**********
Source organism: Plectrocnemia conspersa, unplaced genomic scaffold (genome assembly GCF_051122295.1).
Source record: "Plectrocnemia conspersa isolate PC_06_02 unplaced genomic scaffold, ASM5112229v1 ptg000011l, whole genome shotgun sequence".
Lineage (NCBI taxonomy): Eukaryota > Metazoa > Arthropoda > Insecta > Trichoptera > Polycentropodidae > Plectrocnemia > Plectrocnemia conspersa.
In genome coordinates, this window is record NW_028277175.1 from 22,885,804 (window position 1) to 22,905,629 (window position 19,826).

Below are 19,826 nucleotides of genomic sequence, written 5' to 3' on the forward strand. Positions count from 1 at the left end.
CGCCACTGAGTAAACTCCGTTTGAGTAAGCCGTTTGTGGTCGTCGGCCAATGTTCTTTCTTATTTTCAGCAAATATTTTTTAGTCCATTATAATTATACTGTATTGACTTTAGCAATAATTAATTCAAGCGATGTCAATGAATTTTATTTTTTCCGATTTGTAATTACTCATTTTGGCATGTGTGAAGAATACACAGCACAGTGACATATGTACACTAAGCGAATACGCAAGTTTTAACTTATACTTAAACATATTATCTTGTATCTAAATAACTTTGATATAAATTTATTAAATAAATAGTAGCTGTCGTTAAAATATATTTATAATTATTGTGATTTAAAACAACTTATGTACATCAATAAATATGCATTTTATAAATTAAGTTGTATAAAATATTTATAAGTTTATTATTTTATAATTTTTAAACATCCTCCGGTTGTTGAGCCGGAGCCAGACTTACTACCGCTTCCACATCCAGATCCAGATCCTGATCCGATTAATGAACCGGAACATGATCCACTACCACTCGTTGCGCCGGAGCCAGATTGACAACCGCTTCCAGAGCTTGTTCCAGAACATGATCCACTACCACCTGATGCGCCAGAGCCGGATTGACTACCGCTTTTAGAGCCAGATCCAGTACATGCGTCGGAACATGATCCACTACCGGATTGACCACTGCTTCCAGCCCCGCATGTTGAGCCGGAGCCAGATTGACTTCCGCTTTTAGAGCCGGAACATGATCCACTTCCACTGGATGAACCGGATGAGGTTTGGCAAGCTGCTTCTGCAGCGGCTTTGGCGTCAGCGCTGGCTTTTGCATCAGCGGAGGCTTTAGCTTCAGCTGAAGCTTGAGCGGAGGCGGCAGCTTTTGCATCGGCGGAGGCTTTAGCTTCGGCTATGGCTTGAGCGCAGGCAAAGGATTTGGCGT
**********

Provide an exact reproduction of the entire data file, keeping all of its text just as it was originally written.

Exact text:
Source organism: Plectrocnemia conspersa, unplaced genomic scaffold (genome assembly GCF_051122295.1).
Source record: "Plectrocnemia conspersa isolate PC_06_02 unplaced genomic scaffold, ASM5112229v1 ptg000011l, whole genome shotgun sequence".
Lineage (NCBI taxonomy): Eukaryota > Metazoa > Arthropoda > Insecta > Trichoptera > Polycentropodidae > Plectrocnemia > Plectrocnemia conspersa.
In genome coordinates, this window is record NW_028277175.1 from 22,885,804 (window position 1) to 22,905,629 (window position 19,826).

Below are 19,826 nucleotides of genomic sequence, written 5' to 3' on the forward strand. Positions count from 1 at the left end.
CGCCACTGAGTAAACTCCGTTTGAGTAAGCCGTTTGTGGTCGTCGGCCAATGTTCTTTCTTATTTTCAGCAAATATTTTTTAGTCCATTATAATTATACTGTATTGACTTTAGCAATAATTAATTCAAGCGATGTCAATGAATTTTATTTTTTCCGATTTGTAATTACTCATTTTGGCATGTGTGAAGAATACACAGCACAGTGACATATGTACACTAAGCGAATACGCAAGTTTTAACTTATACTTAAACATATTATCTTGTATCTAAATAACTTTGATATAAATTTATTAAATAAATAGTAGCTGTCGTTAAAATATATTTATAATTATTGTGATTTAAAACAACTTATGTACATCAATAAATATGCATTTTATAAATTAAGTTGTATAAAATATTTATAAGTTTATTATTTTATAATTTTTAAACATCCTCCGGTTGTTGAGCCGGAGCCAGACTTACTACCGCTTCCACATCCAGATCCAGATCCTGATCCGATTAATGAACCGGAACATGATCCACTACCACTCGTTGCGCCGGAGCCAGATTGACAACCGCTTCCAGAGCTTGTTCCAGAACATGATCCACTACCACCTGATGCGCCAGAGCCGGATTGACTACCGCTTTTAGAGCCAGATCCAGTACATGCGTCGGAACATGATCCACTACCGGATTGACCACTGCTTCCAGCCCCGCATGTTGAGCCGGAGCCAGATTGACTTCCGCTTTTAGAGCCGGAACATGATCCACTTCCACTGGATGAACCGGATGAGGTTTGGCAAGCTGCTTCTGCAGCGGCTTTGGCGTCAGCGCTGGCTTTTGCATCAGCGGAGGCTTTAGCTTCAGCTGAAGCTTGAGCGGAGGCGGCAGCTTTTGCATCGGCGGAGGCTTTAGCTTCGGCTATGGCTTGAGCGCAGGCAAAGGATTTGGCGT